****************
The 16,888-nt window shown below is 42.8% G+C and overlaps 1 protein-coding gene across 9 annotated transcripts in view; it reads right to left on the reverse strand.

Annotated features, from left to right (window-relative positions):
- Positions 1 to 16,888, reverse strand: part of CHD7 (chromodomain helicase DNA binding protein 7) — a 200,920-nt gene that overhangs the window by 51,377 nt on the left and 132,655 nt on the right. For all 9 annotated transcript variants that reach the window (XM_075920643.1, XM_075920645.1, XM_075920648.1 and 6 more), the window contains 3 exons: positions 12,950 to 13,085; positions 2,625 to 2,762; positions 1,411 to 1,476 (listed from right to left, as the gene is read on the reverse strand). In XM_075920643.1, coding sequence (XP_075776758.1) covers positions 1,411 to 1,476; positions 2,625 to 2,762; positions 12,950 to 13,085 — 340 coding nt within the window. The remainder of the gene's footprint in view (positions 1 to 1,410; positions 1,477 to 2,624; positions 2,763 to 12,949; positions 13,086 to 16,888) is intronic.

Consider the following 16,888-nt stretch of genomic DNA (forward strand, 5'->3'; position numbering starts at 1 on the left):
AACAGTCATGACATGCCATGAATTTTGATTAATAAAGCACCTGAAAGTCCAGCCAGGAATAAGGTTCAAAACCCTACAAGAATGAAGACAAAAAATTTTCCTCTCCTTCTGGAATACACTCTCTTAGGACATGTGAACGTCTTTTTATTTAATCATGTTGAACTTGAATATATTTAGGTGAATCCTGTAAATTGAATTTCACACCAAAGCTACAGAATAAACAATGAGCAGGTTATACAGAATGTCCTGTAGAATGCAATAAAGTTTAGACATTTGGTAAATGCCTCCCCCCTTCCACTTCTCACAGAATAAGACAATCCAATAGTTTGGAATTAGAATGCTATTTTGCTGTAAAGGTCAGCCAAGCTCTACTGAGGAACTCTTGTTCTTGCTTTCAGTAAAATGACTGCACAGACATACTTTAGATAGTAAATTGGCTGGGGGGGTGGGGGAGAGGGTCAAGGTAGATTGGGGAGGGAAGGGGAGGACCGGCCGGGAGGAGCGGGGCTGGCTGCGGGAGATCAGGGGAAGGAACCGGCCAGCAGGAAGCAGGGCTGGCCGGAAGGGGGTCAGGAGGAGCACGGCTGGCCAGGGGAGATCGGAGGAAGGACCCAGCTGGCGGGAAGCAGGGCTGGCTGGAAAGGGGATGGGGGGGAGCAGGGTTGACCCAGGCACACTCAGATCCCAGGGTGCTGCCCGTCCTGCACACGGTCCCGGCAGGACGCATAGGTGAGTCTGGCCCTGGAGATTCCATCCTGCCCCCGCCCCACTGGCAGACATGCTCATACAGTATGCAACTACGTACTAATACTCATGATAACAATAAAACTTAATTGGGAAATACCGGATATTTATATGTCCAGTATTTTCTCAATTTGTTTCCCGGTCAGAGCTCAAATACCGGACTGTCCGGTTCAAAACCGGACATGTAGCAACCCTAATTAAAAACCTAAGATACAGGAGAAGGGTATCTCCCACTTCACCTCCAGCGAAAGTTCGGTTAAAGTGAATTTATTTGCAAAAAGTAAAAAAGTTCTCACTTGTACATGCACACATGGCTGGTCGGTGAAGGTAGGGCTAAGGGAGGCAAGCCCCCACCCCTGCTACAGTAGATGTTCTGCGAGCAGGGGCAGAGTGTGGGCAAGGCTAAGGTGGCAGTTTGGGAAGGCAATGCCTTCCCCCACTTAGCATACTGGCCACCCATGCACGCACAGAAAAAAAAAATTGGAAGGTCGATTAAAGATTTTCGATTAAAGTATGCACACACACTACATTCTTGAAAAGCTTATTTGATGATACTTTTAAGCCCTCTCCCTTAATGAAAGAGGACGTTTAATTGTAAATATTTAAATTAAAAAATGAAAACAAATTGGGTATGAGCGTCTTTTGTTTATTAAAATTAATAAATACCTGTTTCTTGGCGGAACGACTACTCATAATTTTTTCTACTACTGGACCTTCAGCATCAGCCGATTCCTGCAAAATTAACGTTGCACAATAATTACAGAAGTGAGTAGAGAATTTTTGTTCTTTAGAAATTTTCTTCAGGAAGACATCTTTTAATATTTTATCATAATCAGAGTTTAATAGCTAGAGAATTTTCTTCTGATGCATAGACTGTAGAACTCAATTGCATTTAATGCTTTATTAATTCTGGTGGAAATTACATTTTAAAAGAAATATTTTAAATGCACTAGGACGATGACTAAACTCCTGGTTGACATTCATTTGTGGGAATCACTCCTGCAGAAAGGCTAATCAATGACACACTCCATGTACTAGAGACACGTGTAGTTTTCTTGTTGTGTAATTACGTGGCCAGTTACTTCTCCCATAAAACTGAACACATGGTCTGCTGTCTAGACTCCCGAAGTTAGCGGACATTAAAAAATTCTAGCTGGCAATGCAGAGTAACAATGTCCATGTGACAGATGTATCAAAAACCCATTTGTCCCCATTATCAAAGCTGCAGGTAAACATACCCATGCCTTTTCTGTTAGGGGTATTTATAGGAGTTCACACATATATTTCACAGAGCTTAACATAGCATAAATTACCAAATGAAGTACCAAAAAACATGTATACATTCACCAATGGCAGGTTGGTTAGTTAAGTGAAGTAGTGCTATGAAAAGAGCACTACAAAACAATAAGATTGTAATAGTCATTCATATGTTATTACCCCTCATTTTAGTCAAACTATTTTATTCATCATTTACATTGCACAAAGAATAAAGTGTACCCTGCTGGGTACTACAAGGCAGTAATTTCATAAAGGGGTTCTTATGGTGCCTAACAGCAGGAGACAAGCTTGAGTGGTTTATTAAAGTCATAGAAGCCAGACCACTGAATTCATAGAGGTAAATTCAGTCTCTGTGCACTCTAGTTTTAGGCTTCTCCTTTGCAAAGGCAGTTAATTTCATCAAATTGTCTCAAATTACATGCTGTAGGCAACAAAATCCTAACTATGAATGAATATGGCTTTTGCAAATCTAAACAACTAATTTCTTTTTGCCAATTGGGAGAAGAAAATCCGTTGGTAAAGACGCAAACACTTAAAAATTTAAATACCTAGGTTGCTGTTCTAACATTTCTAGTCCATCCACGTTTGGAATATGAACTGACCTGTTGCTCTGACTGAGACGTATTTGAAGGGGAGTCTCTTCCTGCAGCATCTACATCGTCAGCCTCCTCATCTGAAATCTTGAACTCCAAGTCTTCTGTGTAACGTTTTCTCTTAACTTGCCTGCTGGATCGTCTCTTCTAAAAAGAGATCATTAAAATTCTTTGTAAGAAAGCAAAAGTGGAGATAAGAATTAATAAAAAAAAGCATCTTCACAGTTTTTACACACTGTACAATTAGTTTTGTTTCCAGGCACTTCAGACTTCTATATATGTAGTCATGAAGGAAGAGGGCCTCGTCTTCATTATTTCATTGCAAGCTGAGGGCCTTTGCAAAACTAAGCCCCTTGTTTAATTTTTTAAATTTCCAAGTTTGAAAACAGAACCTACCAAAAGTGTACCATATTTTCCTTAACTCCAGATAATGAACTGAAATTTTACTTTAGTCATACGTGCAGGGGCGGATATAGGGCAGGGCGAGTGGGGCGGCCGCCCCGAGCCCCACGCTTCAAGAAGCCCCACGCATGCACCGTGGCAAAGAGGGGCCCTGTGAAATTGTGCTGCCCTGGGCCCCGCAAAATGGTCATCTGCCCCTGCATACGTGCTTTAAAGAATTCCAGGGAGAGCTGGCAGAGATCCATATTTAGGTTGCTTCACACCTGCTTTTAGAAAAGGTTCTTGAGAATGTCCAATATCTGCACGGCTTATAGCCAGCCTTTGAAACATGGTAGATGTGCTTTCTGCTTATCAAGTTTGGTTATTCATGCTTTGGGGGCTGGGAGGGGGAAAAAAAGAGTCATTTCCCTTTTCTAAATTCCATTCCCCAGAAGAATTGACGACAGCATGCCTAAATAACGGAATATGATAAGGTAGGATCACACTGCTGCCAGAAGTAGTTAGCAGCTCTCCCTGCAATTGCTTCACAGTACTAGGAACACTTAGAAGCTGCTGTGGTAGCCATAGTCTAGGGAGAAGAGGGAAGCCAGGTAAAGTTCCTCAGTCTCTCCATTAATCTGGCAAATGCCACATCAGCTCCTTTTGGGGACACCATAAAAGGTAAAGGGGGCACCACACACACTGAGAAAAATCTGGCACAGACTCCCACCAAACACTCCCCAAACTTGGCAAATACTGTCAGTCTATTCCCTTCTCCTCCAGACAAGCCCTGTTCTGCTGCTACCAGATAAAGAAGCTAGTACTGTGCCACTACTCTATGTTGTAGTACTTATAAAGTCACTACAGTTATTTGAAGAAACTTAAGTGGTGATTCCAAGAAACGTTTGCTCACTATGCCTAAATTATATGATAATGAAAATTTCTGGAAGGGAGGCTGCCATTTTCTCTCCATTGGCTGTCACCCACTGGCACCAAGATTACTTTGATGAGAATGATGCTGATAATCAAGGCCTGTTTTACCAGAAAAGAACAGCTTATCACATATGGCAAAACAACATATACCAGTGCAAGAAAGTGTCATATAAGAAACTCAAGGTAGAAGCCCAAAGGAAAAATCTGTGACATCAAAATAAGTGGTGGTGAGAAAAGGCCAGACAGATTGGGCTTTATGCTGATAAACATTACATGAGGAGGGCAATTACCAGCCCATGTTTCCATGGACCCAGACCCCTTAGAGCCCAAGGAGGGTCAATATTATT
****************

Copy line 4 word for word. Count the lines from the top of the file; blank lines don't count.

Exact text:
Consider the following 16,888-nt stretch of genomic DNA (forward strand, 5'->3'; position numbering starts at 1 on the left):